Several lawmakers have taken the trouble to file a bill to rename Ninoy Aquino International Airport to Paliparang Pandaigdig ng Pilipinas.
Presidential son and Davao Rep. Paulo Duterte, along with Marinduque Rep. Lord Allan Velasco and party list Rep. Eric Go Yap are convinced we need “more representative branding for the international gateway of our country.”
The new name, the proponents say, bears our country’s name and is in the national language.
The initiative gave rise to a range of criticism—from hilarious memes on the new acronym, PAPAPI, to biting commentary on misplaced priorities, especially now that we are still seeing surges in fresh cases of COVID-19 even after more than 100 days of lockdown.
Aside from the number of infections, also raging are still-unanswered questions on the capability of the government to gather data for an accurate picture of the situation, make science-based decisions, and balance the need to protect the health of the public and the health of the economy.
That we have become used to the emergency situation does not diminish the urgency of the need of frontliners, of the poor and the jobless, of overseas Filipino workers. We also ponder a post-COVID world—how do we begin anew when it appears most people working in most industries have been affected by the crisis?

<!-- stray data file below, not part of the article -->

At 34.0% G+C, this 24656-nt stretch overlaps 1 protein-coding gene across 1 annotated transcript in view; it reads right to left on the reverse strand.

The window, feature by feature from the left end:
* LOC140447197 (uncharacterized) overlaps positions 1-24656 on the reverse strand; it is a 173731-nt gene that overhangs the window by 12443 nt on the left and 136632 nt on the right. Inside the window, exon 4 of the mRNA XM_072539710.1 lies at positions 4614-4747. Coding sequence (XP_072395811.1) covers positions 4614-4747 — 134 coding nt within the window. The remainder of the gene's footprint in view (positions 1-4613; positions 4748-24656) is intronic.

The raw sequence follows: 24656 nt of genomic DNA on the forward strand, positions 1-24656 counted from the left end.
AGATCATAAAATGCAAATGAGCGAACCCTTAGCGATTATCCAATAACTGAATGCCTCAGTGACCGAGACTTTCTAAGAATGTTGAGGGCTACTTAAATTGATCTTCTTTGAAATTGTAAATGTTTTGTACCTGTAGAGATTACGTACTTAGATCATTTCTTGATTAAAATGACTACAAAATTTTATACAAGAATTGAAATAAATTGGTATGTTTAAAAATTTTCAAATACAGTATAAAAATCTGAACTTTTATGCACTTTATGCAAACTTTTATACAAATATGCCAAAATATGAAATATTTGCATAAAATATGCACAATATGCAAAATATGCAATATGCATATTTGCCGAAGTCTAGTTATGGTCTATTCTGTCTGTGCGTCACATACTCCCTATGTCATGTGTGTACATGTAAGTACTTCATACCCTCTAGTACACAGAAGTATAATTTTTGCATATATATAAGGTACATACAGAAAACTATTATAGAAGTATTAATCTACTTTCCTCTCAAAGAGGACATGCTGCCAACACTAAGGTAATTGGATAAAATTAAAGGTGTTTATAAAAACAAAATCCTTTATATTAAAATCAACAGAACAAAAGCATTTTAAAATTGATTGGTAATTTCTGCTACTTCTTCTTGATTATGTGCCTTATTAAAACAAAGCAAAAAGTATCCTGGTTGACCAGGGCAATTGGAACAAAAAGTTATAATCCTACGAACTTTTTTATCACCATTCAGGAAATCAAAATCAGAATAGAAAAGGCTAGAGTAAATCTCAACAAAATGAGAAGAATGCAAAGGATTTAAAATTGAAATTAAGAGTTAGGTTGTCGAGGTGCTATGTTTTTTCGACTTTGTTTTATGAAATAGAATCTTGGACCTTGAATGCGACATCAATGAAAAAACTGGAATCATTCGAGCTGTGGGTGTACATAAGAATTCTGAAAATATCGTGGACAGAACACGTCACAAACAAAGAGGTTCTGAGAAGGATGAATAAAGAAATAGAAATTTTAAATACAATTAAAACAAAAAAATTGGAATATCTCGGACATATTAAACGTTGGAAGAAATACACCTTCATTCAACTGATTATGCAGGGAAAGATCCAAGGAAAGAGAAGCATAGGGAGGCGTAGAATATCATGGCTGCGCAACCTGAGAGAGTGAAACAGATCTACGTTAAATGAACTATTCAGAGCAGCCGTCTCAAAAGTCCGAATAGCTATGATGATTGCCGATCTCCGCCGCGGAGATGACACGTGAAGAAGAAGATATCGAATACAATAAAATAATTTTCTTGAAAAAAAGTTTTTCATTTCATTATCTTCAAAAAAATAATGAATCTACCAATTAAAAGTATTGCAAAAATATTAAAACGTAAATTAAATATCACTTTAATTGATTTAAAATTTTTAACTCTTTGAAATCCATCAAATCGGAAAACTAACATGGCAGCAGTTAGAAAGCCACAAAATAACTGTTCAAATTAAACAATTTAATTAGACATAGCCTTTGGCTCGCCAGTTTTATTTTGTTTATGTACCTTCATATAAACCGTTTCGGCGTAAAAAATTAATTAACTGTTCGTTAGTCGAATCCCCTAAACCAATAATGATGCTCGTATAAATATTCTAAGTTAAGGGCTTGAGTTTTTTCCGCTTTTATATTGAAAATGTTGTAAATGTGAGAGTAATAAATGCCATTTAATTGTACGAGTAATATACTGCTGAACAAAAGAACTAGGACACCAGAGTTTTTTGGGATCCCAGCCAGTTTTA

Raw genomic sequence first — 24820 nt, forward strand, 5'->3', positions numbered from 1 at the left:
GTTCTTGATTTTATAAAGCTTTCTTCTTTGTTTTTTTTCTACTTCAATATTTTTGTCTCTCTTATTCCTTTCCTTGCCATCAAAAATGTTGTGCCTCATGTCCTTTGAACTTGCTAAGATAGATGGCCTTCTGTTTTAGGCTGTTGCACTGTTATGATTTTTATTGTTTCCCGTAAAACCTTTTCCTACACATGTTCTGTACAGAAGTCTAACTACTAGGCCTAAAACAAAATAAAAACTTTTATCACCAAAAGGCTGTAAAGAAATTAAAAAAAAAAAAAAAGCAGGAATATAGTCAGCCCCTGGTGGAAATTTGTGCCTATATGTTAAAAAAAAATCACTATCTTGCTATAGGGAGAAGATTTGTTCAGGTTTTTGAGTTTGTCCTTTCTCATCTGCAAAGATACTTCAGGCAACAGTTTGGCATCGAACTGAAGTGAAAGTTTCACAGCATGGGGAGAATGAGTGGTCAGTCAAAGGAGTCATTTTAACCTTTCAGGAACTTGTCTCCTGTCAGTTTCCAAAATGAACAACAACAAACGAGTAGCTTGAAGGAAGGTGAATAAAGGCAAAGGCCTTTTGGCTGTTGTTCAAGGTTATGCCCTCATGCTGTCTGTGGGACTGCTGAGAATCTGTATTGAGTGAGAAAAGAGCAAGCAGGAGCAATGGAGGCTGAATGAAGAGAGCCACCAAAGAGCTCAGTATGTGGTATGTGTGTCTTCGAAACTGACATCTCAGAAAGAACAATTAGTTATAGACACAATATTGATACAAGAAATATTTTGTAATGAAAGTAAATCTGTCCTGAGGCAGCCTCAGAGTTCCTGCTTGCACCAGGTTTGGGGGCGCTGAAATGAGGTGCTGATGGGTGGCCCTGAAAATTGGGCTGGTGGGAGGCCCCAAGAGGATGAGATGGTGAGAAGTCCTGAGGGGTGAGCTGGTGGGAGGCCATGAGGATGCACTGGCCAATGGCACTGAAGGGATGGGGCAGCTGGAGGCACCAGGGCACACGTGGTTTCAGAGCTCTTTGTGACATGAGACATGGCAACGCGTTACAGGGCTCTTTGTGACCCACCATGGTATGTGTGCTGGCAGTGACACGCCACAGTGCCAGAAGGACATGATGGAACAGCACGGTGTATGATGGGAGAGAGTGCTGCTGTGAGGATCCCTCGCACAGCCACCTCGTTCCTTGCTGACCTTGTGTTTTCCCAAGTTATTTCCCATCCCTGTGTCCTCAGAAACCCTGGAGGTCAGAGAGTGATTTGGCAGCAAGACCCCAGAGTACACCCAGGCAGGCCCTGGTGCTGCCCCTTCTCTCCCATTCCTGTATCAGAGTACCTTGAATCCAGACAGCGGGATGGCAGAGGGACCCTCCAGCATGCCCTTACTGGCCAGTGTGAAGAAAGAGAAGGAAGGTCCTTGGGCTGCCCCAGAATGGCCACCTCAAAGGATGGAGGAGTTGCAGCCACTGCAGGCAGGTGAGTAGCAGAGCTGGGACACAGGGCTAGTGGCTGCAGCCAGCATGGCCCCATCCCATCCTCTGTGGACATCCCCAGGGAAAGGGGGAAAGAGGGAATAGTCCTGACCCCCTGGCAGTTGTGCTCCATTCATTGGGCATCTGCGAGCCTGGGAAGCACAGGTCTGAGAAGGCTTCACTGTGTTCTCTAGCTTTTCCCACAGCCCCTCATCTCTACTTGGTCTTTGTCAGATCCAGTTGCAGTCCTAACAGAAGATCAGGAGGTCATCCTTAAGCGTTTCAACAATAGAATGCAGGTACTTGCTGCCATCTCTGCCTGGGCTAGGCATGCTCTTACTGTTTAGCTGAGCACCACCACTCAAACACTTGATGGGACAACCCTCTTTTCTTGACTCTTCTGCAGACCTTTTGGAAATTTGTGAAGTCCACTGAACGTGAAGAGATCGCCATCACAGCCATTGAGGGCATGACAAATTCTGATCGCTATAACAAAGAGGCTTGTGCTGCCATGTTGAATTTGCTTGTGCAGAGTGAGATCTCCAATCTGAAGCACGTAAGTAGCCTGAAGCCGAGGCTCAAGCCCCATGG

With all these weighing down on us, it becomes clear that the proposal to change the airport’s name at this time is arbitrary and frivolous. It serves no other function than comic relief at best, and a revelation of lawmakers’ lack of anything better to do—a tragedy during ordinary times, doubly so during a pandemic.
It is not just the timing, that is objectionable, either. To be clear, changing names per se is not bad. In fact, it is good to evaluate, every so often, how things are called and what message these names send out into the world.
Names are more than what we call people, places or things. A change in name is best accompanied by a corresponding change in the essence of the thing that is being named.
If we can associate our current premier airport with efficiency and convenience, and if we can reform it in such a way that there are no more corrupt personnel who escort favored foreigners and regale them with privileges, there are no flight delays and apparent indifference to passengers’ plight, there are no frustrating homecomings for much-distressed OFWs who have no idea how they can make it home and find a new source of income after their displacement—then, perhaps, we can begin to think about a name change for our gateway to the rest of the world.